gave the wrong answer, hence breaching the ethic guidelines ‘the participants must leave the experiment in the same physical and
mental well-being’. Furthermore, Ps were deceived and were being observed without there knowledge. In everyday life people are
unlikely to disagree with each other so fundamentally about the “correct” answer, in real life it is hardly as clear cut as this
experiment is.
The experiment was uneconomical and time consuming as only 1 participant was tested at a time, whereas
Crutchfield tested Ps in separate booths, each booth had a panel of lights, which supposedly showed the results of the other Ps,
so he was able to test more than 1 participant at a time. Task difficultly; in yet another experiment, the lines were made more similar,
hence making it harder to determine the line, so the conformity rate was increased. Many replications of Asch’s study were made
across the world, some found that the rates were higher and some were lower, and others were about the same, this tells us that there
are cultural variations concerning, conformity is different in different society/countries. The numerical majority (the stooges)
actually represent an unorthodox, unconventional (minority) viewpoint. The naïve Ps represent the conventional, traditional
(majority) “Truth”. This minority influenced the majority 1/3 of the time (depending on the conditions).

Key Study – Zimbardo : Aimed to investigated conformity to social roles through the
role playing of either a prisoner or a guard, he also aimed to find out whether the
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conforming behaviour was due to the nature of the person (Dispositional factors) or was it the fact that they would be in a prison
(Situational factors). He hoped to apply this knowledge to real-life prison behaviour and the abusive interrelations that there are
between prisoners and the guards.
Twenty-four male American (white) undergraduate volunteers were chosen from lots of applicants (who had applied to
Zimbardo’s advertisement that told them they would be paid $15 a day for up to two weeks for partaking in the prison experiment).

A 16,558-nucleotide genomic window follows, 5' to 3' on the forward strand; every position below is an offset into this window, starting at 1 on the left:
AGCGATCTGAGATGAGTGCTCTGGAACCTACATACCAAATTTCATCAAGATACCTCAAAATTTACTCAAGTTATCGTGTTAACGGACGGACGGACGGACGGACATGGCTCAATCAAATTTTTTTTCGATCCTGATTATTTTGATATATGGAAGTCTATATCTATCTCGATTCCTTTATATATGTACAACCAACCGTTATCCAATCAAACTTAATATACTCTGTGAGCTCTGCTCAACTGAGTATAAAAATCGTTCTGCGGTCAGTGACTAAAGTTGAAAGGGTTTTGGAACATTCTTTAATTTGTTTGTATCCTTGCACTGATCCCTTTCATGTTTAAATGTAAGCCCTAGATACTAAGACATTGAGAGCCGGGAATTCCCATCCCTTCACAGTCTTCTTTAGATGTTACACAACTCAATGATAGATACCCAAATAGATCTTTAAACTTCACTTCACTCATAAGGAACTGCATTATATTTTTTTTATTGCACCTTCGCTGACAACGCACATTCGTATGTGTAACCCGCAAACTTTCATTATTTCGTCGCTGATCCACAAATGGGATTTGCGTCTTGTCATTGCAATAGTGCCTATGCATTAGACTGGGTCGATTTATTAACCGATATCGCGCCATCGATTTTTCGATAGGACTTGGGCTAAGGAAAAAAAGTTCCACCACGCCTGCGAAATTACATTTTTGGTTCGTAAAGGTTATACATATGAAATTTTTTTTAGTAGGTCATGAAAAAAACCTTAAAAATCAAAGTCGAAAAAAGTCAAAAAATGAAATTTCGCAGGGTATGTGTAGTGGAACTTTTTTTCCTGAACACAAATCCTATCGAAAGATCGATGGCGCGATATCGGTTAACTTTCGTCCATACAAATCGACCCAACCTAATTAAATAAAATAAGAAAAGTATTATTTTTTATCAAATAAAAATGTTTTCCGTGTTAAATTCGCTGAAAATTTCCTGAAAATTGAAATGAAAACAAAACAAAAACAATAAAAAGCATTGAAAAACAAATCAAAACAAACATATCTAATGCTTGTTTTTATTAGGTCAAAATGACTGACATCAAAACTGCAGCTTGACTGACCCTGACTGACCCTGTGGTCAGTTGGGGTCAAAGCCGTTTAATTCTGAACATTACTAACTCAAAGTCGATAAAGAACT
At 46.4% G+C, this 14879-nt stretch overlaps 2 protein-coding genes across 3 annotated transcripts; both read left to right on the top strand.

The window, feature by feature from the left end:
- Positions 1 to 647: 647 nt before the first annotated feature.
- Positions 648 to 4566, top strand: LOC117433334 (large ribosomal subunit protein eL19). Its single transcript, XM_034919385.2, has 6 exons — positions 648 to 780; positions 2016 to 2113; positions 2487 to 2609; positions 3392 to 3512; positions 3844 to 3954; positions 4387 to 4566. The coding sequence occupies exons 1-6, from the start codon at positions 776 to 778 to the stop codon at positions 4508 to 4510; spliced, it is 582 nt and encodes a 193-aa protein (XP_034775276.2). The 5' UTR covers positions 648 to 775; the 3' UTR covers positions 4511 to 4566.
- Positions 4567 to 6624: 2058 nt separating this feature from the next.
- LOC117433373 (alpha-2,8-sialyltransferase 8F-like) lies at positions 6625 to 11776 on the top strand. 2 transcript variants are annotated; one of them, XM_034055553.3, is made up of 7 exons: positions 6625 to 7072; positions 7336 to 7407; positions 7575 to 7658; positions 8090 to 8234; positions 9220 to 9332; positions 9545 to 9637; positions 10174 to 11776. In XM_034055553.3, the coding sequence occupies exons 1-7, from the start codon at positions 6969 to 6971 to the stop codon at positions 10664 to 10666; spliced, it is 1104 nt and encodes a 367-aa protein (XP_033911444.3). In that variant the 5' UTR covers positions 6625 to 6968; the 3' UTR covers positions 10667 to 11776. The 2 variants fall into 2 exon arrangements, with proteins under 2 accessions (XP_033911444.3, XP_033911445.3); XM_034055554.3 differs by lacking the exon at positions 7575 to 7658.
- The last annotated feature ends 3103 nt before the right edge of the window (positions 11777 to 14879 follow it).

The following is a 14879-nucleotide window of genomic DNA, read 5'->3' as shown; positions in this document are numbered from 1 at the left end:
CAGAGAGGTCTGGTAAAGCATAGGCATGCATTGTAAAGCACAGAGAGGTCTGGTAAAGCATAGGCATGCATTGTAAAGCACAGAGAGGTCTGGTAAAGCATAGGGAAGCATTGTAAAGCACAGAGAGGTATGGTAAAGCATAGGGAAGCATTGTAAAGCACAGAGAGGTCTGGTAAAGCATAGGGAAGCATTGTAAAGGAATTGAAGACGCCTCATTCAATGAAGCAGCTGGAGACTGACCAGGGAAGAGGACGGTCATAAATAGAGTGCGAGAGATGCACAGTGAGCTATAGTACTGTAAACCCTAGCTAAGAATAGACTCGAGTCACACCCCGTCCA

They were assessed to be emotionally stable. There was a 50:50 chance for the Ps to be either a prison guard or the prisoner. It was
a controlled observational study, which was made as realistic as possible. This was done by arresting the prisoners at home, without
their knowledge; this breached some guidelines such as invasion of privacy, etc. Once arrested at home they were taken to the local
police station and they were booked for a felony, and their fingerprints were taken, before they were taken to the basement in
Stanford University, however all the P’s thought that they were going to “Stanford County Prison” (the Ps were blindfolded and
didn’t know where they were really taken).
Once at the mock prison the Ps were striped naked, deloused, and issued with a prison uniform, they were given an ID
number and told that they would be identified by that number alone (similar to a real prison). The guards were issued with uniforms
and given 16 rules (i.e. gaining permission to go to the toilet and only allowed to eat at specified times etc.), which they had to
enforce to maintain a “reasonable degree of order.” The guards worked 8-hour shifts, and the prisoners were allocated into cells
which were only 6x9 ft. (there were three prisoners per cell). The interaction between the guards and the prisoners was studied, such
as the mood state, self-perception, and coping behaviour were identified as indicators of conformity. Data was collected via a video
tape, audio tape, direct observation, questionnaires, and interviews.
There was an extremely high level of conformity to social role in both the guards and the prisoners. The initial
“rebellion” by the prisoners was crushed. After this, they began to react passively towards the guards, as the guards conformed to a
sadistic role, for example they gave punishment to the prisoners who were not conforming to the guards’ demands on a regular
basis. At first the punishments were loss of privileges, but then it increased to food and sleep deprivation, solitary confinements and
humiliation, such as cleaning the toilets with there bare hands. The prisoners began to feel helpless and no longer in control of their
lives. Five prisoners were released early after becoming violently sick, and showed signs of extreme “emotional disturbance.” The
study was supposed to last two weeks but was abandoned after just six days because 1). The guards were too extreme with their
power and authority that came with their uniforms, and 2). Zimbardo’s wife told him that she would leave unless the experiment
was stopped. This was because the prisoners were robbed of their dignity, human rights, etc. The prison environment was the main
cause of the abusive interrelations between the guards and the prisoners.
Zimbardo et al. rejected the entire dispositional hypothesis, they argued that their findings supported the
situational hypothesis, which claimed that it was the condition of the prisons (physical, social and psychological aspects), and not
the characteristics of prisoners and guards. Therefore anyone who was given the role of prisoner or guard would have behaved like
Zimbardo’s participants did. This research also shows the strength of conformity as a form of social influence. The Ps showed
“public conformity”: many reported that they acted out of character, and so there was no lasting change in private opinion.
Both the environment and the behaviour of the Ps were “realistic” and the findings can be applied to real-life
prisons, the Ps were simply acting out the role, which they were given, and conformed to how an actor may behaved in a movie. The